On August 26, 2021, the Florida Supreme Court amended the Florida Rules of Civil Procedure to apply the “Apex Doctrine” to high-level corporate officers. The “Apex Doctrine” prevents harassment of such officers in litigation by preventing their depositions from being taken except when truly necessary. While government officials have long enjoyed protection from unnecessary depositions, the Apex Doctrine did not previously extend to the private sphere in Florida.
Florida now joins several states in codifying the Apex Doctrine to protect current or former high-level government or corporate officers from being subject to a deposition unless that person’s testimony is truly necessary. Fla. R. Civ. P. 1.280(h) will now shift the burden to the party requesting the deposition to show that an officer has “unique, personal knowledge of the issues being litigated.”
The Florida Supreme Court decided to take up the issue after the First District Court of Appeal unanimously certified the question: “Does a departure from the essential requirement of law occur when the so-called apex doctrine, which applies to governmental entities . . ., is not applied to a corporation.” Suzuki Motor Corp. v. Winckler, 284 So. 3d 1107 (Fla. 1st DCA 2019).
In Suzuki, the applicability of the Apex Doctrine to the corporate officials came before the First District on certiorari after the trial court declined to prevent the examination of Osamu Suzuki, then his company’s chairman and former chief executive officer. The First District correctly observed that Florida law only clearly established protections to government officials and that “no Florida court had adopted the apex doctrine in the corporate context.” Suzuki Motor Corp. v. Winckler, 284 So. 3d 1107, 1109 (Fla. 1st DCA 2019), review granted, SC19-1998, 2019 WL 6971545 (Fla. Dec. 19, 2019), and review dismissed, SC19-1998, 2021 WL 3778726 (Fla. Aug. 26, 2021).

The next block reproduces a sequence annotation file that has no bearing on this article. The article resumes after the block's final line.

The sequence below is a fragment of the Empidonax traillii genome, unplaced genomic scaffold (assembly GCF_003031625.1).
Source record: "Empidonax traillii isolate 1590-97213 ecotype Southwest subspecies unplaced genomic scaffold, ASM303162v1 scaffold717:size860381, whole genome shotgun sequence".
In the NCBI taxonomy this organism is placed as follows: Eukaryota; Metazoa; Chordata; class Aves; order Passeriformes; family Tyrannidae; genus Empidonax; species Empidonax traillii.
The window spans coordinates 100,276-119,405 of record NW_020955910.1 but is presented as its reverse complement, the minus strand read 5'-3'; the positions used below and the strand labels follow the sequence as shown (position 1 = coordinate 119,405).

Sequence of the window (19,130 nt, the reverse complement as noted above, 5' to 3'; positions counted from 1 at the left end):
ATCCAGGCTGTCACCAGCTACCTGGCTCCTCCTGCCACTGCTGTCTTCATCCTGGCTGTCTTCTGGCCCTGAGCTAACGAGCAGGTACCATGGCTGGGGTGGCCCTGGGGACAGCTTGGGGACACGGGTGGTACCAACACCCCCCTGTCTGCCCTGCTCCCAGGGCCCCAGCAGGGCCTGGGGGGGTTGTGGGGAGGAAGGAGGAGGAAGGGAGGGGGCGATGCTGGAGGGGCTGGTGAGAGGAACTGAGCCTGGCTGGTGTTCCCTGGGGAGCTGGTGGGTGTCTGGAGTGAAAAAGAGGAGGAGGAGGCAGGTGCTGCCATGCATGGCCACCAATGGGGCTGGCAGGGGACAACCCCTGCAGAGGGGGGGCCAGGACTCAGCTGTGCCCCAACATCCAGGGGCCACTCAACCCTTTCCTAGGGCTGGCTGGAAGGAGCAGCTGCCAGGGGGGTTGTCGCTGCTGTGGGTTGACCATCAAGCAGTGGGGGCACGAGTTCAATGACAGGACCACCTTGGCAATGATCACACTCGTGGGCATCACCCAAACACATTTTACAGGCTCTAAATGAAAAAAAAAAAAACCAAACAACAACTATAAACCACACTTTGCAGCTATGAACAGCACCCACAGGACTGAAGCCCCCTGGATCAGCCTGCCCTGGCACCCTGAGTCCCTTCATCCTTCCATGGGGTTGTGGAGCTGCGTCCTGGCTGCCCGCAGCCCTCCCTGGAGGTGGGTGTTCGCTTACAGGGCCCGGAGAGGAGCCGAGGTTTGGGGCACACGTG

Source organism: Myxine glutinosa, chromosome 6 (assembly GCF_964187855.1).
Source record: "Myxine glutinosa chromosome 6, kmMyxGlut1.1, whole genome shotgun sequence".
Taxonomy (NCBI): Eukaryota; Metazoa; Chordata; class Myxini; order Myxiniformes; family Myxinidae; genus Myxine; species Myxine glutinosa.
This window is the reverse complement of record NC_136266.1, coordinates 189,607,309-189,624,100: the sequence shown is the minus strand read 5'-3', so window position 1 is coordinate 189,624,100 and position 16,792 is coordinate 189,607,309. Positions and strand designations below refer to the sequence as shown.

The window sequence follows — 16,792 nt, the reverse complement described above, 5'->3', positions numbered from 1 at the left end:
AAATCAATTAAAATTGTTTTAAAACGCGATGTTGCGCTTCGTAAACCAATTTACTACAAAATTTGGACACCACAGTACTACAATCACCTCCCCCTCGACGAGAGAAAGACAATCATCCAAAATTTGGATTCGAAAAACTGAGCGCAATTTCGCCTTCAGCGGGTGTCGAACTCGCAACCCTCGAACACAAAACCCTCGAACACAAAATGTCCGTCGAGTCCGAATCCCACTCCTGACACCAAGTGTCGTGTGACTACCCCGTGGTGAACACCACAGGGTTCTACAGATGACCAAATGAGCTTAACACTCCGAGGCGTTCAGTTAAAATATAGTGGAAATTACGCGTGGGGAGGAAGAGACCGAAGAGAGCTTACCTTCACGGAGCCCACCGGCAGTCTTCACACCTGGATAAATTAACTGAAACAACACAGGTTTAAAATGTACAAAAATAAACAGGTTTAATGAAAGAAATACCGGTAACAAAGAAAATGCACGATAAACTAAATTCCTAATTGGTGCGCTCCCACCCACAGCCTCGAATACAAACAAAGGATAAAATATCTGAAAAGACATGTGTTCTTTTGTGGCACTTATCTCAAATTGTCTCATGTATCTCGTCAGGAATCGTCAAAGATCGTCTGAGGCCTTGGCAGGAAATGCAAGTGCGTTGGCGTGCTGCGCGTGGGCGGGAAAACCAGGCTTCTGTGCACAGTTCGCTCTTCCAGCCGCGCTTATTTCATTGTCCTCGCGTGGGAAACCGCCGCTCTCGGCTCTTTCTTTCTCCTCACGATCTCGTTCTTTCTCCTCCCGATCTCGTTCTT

Finding no reason that corporate officers should not have the same protections as government officers, the Florida Supreme Court decided to codify such protections. In Re: Amendment to Florida Rule of Civil Procedure 1.280, SC21-929, 2021 WL 3779161, at *3 (Fla. Aug. 26, 2021) (“We see no good reason to withhold from private officers the same protection that Florida courts have long afforded government officers.”).
In order to take advantage of the new rule, the person resisting the deposition will be required to produce an affidavit or declaration disclaiming any unique, personal knowledge of relevant facts. After a sufficient showing that an officer has no such knowledge, the burden shifts to the party requesting the deposition to show that it has exhausted all other discovery options and that the officer has unique, personal knowledge of discoverable information.
The rule is intended to be consistent with the established body of law that Florida courts have applied in the government context. Further, the rule does not preclude parties from continuing to take advantage of Florida’s rules that allow for the deposition of a corporate representative with knowledge of identified topics. See Fla. R. Civ. 1.310(b)(6).
Corporations and their counsel seeking to protect officers from unwieldy and harassing depositions should now seek protective orders under new rule 1.280(h) where they previously would have relied upon rule 1.280(c).
Following Florida’s adoption of the federal summary judgment rule, this decision continues Florida’s attempt to create a more efficient court system while also upholding Florida’s longstanding prohibition against unduly burdensome discovery.